Buried in an otherwise bureaucratic meeting this week about the Consumer Products Safety Commission’s operating plan and priorities, the CPSC Chairman Elliot Kaye dropped a bombshell for the furniture industry. In a conversation about the effectiveness of CPSC’s #AnchorIt campaign, Kaye said, “We obviously can’t discuss, publicly, compliance actions [on furniture tipover standards], but we can point to the fact that we have already taken two compliance actions so far this calendar year on this hazard. And we may not be done. It’s fair to say, we may not be done.”
The California Office of Environmental Health Hazard Assessment (OEHHA) has finalized the Maximum Allowable Dose Level for BPA of 3 micrograms per day from dermal exposure from solid materials.
If your business employs nine or fewer employees, it is exempt from Prop 65's warning requirements, but if you sell to larger, non-exempt retailers, you will be expected to comply and/or indemnify your retailers. Paying attention to Prop 65 is a necessity for anyone selling goods to California.
The remarkable, record-setting civil penalty of $15.45 million announced on Friday, March 24, 2016 by U.S. Consumer Product Safety Commission (CPSC) Chairman Elliot Kaye should grab your attention. It was clearly designed to.
Chairman Kaye, in a widely covered recent speech, made no apologies about his clear intention to find a suitable case to seek an “eight digit” penalty, something never before seen at the CPSC. Certainly his remarks, made within a month of last week’s announcement, foreshadowed last week’s civil penalty against Gree Electric Appliances Sales Co. Ltd..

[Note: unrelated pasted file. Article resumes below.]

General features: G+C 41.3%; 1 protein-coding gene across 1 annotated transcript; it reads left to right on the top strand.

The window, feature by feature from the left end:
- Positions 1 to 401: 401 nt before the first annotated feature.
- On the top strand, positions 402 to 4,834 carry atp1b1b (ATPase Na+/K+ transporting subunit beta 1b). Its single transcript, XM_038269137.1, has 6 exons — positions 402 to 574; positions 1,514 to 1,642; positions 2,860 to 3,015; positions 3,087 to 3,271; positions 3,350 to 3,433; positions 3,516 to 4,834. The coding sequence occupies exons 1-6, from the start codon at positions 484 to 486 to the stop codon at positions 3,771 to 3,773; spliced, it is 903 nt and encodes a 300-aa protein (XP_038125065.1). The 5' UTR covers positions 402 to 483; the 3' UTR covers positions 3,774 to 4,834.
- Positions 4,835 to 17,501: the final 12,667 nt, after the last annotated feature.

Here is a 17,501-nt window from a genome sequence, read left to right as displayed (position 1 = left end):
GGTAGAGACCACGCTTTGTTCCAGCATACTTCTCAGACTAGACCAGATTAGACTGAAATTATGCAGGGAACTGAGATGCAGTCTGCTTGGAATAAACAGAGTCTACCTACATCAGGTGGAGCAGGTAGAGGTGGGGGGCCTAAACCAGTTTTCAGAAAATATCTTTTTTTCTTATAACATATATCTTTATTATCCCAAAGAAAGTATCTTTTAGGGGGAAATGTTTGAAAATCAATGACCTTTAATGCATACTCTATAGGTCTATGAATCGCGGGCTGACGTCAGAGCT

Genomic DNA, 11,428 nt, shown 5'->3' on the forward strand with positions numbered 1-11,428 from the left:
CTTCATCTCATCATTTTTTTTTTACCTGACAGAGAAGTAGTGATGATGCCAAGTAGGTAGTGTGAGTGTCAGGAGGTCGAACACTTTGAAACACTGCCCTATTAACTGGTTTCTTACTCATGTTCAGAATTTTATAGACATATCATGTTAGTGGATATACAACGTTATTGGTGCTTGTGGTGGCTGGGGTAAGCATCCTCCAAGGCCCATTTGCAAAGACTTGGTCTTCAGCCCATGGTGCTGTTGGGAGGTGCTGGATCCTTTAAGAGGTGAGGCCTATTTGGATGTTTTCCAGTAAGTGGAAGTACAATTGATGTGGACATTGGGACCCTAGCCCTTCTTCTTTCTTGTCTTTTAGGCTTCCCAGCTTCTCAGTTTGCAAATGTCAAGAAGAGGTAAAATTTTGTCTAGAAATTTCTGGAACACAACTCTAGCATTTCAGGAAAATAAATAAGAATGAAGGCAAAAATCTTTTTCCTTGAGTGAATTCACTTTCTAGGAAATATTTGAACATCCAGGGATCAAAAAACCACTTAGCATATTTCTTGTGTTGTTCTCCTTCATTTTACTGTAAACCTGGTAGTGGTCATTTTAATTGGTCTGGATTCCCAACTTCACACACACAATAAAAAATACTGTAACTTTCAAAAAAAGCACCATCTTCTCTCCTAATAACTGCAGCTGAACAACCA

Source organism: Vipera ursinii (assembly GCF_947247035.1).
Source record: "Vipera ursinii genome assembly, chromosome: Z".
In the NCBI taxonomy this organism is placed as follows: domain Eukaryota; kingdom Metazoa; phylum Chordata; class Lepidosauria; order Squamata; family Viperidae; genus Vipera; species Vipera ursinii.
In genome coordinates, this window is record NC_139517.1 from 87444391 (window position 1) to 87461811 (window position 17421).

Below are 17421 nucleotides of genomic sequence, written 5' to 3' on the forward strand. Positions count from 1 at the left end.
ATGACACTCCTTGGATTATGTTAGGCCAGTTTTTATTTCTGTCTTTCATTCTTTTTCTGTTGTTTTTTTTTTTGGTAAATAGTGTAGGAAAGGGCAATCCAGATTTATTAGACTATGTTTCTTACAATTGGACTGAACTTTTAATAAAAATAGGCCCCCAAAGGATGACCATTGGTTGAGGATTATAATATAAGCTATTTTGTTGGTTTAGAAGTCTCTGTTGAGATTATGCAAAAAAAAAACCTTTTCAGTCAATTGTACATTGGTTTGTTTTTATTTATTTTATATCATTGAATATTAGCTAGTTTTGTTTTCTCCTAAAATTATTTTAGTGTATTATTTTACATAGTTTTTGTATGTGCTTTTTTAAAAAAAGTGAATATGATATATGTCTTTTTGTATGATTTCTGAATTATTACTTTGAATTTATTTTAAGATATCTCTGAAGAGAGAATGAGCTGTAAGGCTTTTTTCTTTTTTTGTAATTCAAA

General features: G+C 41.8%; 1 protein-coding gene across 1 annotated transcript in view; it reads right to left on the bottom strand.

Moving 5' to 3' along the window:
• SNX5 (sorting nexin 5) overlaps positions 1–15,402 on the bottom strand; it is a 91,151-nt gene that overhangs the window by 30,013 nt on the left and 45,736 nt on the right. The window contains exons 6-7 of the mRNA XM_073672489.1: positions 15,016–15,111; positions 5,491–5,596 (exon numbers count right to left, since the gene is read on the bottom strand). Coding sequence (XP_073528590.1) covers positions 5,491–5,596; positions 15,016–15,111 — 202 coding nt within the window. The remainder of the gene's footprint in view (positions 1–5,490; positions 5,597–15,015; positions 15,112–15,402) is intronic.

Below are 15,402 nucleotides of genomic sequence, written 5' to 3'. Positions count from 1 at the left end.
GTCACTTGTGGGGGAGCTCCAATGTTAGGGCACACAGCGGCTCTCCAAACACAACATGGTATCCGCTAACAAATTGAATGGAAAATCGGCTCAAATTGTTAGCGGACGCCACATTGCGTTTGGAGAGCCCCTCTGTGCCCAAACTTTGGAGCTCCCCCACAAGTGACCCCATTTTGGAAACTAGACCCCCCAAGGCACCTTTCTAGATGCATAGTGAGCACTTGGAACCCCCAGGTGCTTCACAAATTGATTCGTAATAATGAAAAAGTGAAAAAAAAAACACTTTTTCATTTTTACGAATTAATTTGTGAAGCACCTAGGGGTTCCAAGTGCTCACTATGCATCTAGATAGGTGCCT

A Trophy Civil Penalty
In setting out his vision so clearly, Chairman Kaye made explicit what was already widely assumed to be the implicit goal of the agency’s leadership since the enactment of the Consumer Product Safety Improvement Act of 2008 (CPSIA). After his speech, many industry executives were frustrated that the Chairman seemed more intent on finding a trophy civil penalty than in making sure that civil penalties were commensurate with the facts of each case. Chairman Kaye, in these and other remarks, seemed intent to make an example out of a suitable corporate candidate where he and his team believed that a firm was profiting from unsafe practices and viewed civil penalties as “just another cost of doing business”. Last week, the Commission seems to have found its mark.
Chairman Kaye and most of the Commission clearly view this accomplishment as justice. And, indeed, the facts of the case, to the extent they are known, do not seem to cry out for sympathy for the Gree corporate entities.
Nevertheless, all stakeholders would be wise to pause for what is unmistakably a watershed moment: the moment that the CPSC ceased to be a relatively, quiet backwater agency and became an aggressive enforcement body deserving of respect or, at a minimum, fear.
1. Don’t lie to the government. How many times do we have to say this? There is literally nothing that antagonizes a government official so much as being lied to. Lying to the
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We've annotated our tweetstorm of the engaging, public debate on CPSC Commission actions at the Interantional Consumer Product Health and Safety Organization Conference (#ICPSHO16) with Commissioners Buerkle and Robinson (seen here, respectively, on either side of Chairman Kaye). (h/t @USCPSC @RobinsonCPSC @ElliotKayeCPSC @NealCohenLaw)
Click below for our piece, including all the tweets, explainers, and our commentary.
CPSC Commissioner Debate: Recalls, Civil Penalties and "Bad Guys"
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